Survivor’s guilt happens when we’ve been through something awful and made it out the other side while others haven’t. It was the last thing I expected to feel when I finally got pregnant. I imagined nothing but joy and relief and sunshine and puppies. While there was some of that but there was a lot of guilt too.
Over the past 20 weeks, my brain has been full of a million thoughts. It isn’t fair. My journey only lasted a few years. I didn’t have to go through IVF. I didn’t have to struggle with recurrent loss trying to make my dream a reality. It shouldn’t have been this easy. I thought of the women who had endured so much more than I had and questioned why I made it and they didn’t. Surely, they deserved it more. I felt immediately that I shouldn’t be too happy, or too excited — I needed to suppress my joy. I felt like I had somehow betrayed the people I had connected with through online and face-to-face infertility communities.
Maybe you, reader, have also made it to the other side and can relate to these feelings. Or maybe it is something you will experience in the future. If you find yourself struggling with survivor’s guilt, I’ve found these reminders helpful.
Ask yourself “Am I confusing a feeling with a fact?”
This is something we tend to do a lot as human beings. I feel guilty therefore I am guilty. However, just because we feel something doesn’t mean it’s true. All you’ve done is achieve the goal that all women struggling with infertility strive for. While it isn’t fair that so many women have to deal with the grief and pain of infertility, it is not something you have done to them and not something you can hold yourself responsible for.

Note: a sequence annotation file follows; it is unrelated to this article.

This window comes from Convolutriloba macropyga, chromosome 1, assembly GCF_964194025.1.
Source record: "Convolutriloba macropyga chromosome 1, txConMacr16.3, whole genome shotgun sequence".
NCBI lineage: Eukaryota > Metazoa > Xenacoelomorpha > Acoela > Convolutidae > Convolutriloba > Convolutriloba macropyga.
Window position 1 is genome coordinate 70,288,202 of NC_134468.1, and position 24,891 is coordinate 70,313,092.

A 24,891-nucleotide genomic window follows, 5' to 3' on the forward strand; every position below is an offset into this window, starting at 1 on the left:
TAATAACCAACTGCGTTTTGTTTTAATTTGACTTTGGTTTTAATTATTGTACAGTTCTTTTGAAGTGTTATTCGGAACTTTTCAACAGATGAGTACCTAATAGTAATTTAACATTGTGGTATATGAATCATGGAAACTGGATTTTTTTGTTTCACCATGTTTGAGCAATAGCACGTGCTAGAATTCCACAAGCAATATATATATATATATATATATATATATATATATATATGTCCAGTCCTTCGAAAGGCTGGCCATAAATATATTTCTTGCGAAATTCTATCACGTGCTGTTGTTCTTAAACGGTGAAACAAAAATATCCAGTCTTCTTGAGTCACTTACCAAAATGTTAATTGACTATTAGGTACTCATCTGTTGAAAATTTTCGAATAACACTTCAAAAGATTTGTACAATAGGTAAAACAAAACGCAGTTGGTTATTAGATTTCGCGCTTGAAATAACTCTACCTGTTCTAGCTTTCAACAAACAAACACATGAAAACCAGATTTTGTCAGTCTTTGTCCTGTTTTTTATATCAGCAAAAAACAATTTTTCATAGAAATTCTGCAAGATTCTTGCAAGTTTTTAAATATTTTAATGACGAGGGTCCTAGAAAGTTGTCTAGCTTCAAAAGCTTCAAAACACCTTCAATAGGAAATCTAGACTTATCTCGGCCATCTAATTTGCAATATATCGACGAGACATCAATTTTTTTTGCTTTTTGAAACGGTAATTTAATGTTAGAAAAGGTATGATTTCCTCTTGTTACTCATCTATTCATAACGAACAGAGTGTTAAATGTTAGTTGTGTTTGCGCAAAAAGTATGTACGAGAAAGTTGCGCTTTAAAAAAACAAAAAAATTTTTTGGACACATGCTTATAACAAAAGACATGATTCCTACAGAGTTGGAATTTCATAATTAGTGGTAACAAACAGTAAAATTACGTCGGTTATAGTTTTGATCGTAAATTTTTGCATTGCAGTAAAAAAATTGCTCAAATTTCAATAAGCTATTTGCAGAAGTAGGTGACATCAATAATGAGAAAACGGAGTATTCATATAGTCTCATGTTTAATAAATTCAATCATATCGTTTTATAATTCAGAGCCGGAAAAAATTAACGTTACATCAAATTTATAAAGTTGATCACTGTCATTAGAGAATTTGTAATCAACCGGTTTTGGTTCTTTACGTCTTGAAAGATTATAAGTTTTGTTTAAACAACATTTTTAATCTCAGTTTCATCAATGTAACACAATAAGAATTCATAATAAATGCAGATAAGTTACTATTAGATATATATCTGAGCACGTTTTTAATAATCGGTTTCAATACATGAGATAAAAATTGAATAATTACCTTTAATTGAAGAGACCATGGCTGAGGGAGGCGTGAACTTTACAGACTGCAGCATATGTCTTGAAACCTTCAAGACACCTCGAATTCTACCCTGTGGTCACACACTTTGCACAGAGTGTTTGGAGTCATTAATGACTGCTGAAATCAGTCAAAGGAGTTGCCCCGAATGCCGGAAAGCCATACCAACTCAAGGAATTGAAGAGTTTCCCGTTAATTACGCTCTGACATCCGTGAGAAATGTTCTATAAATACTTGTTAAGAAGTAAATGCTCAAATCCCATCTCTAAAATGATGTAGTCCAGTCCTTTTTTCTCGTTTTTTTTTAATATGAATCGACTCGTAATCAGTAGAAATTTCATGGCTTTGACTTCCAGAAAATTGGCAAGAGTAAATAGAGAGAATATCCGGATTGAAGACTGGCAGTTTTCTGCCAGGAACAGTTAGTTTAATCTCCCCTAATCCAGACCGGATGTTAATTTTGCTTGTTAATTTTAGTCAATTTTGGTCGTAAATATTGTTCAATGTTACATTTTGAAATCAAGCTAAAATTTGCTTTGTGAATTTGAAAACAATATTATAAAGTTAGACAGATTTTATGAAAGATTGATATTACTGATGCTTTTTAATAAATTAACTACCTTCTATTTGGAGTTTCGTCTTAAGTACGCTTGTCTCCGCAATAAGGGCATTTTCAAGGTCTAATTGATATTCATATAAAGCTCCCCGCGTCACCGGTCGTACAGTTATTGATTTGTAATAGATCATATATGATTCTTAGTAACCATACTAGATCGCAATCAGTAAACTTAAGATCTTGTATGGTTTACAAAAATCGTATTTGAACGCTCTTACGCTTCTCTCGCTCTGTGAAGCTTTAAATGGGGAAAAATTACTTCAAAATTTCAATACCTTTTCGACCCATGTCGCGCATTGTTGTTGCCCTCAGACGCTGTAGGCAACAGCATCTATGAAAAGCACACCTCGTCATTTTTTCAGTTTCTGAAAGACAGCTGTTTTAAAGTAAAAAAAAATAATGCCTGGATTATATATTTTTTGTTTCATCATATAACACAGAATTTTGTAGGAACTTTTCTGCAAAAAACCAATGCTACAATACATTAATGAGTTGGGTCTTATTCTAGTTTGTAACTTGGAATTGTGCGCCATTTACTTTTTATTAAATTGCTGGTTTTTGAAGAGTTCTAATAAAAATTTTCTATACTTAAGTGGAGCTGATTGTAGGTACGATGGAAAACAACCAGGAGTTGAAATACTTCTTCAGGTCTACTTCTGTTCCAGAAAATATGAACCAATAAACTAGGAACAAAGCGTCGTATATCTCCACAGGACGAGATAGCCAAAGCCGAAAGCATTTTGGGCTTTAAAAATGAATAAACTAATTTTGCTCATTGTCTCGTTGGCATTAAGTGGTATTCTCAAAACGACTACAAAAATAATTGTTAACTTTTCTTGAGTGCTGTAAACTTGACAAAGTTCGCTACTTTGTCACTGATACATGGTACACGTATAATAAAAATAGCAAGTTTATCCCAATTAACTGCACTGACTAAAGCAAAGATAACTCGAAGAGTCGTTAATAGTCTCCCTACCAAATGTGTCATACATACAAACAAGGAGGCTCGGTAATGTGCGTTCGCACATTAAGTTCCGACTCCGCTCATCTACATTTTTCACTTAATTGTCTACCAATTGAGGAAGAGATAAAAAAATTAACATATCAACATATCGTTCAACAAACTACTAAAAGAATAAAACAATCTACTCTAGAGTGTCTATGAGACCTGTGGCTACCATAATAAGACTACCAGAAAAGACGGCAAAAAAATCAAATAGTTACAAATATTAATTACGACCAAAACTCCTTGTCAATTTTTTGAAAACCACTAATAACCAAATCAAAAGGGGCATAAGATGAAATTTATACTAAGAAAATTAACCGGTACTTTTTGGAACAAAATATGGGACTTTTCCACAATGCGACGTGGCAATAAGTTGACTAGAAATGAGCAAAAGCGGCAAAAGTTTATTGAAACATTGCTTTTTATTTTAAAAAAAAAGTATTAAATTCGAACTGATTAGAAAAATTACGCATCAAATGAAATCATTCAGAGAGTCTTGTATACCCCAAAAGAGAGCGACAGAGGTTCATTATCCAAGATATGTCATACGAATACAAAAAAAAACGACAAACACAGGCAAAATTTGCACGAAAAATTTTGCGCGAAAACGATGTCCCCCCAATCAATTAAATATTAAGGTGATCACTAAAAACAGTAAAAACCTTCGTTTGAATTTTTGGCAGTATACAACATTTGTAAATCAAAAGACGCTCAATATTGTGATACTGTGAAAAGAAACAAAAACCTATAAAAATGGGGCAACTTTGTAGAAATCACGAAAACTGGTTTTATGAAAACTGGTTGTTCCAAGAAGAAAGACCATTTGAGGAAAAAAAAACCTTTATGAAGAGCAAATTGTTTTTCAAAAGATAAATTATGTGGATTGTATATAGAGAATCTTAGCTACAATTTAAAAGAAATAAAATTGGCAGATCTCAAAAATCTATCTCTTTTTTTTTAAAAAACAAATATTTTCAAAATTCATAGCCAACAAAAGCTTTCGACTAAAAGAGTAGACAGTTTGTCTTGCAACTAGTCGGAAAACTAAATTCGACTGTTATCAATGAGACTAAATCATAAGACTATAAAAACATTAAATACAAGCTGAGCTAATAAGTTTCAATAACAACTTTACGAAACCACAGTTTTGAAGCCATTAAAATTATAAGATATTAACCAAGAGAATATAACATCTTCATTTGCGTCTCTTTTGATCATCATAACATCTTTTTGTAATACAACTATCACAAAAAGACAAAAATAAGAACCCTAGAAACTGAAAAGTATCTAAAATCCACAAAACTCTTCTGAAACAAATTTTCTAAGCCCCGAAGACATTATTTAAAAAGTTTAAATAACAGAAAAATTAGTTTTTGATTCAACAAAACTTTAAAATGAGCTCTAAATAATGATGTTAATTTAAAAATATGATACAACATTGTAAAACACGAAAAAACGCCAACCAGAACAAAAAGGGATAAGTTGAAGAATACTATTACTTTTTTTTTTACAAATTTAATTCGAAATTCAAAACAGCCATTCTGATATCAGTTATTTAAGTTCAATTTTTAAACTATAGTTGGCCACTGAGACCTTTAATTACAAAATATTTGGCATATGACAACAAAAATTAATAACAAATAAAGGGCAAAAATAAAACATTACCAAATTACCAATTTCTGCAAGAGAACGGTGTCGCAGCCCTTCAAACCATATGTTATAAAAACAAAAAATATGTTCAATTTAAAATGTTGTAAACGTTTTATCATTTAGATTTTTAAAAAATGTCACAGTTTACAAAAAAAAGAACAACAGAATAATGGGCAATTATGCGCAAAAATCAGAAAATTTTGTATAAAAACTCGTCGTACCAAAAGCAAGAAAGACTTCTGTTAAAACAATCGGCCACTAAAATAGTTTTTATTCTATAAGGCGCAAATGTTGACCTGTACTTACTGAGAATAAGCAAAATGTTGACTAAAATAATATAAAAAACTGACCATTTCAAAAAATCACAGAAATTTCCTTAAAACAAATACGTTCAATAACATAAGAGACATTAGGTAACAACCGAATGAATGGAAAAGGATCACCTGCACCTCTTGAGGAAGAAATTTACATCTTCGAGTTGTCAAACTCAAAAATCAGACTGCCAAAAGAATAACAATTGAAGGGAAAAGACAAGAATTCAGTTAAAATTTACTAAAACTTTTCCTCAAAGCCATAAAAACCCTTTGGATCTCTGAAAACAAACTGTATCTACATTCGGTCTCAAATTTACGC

Remember, there isn’t a limited amount of luck to go around.
Why am I pregnant? Because I got really, really lucky. Good thing there isn’t a finite amount of luck. You getting pregnant doesn’t diminish the chances of anyone else getting pregnant. It’s not a “you or them” situation.
Remind yourself how the people close to you feel about you getting pregnant.
Maybe some people who are struggling with their own challenges aren’t going to be overjoyed for you, and understandably so. However, there are people in your life who love you and may have even been walking this journey with you — how do they feel? This pregnancy is a gift, so rather than rejecting that gift because you somehow feel undeserving, share it with those who love you.
Don’t rule out the benefits of being on the other side.
Sure I feel guilt now, but I also felt guilt before I was pregnant. When someone, even a friend, would announce that they were pregnant, I would be jealous and self-pitying. I couldn’t just be happy for them — it was always tainted. Now I revel in being completely, blissfully, enthusiastically happy for others when they announce they are pregnant. Maybe this has been a benefit for you too, or maybe there is something else that you can celebrate.
Consider how you can give back to the infertility community.
Now that you’re pregnant, or have had a child, you may not be involved with the infertility community in the way you were before. However, you have insight and compassion that many people don’t have. You can still provide a listening ear, information from your past experiences, and maybe sometimes a story of hope for others. If you have the capacity for it, you can still be a support for people dealing with pain that can only be understood by those who have walked the path before.
By Catherine Wilde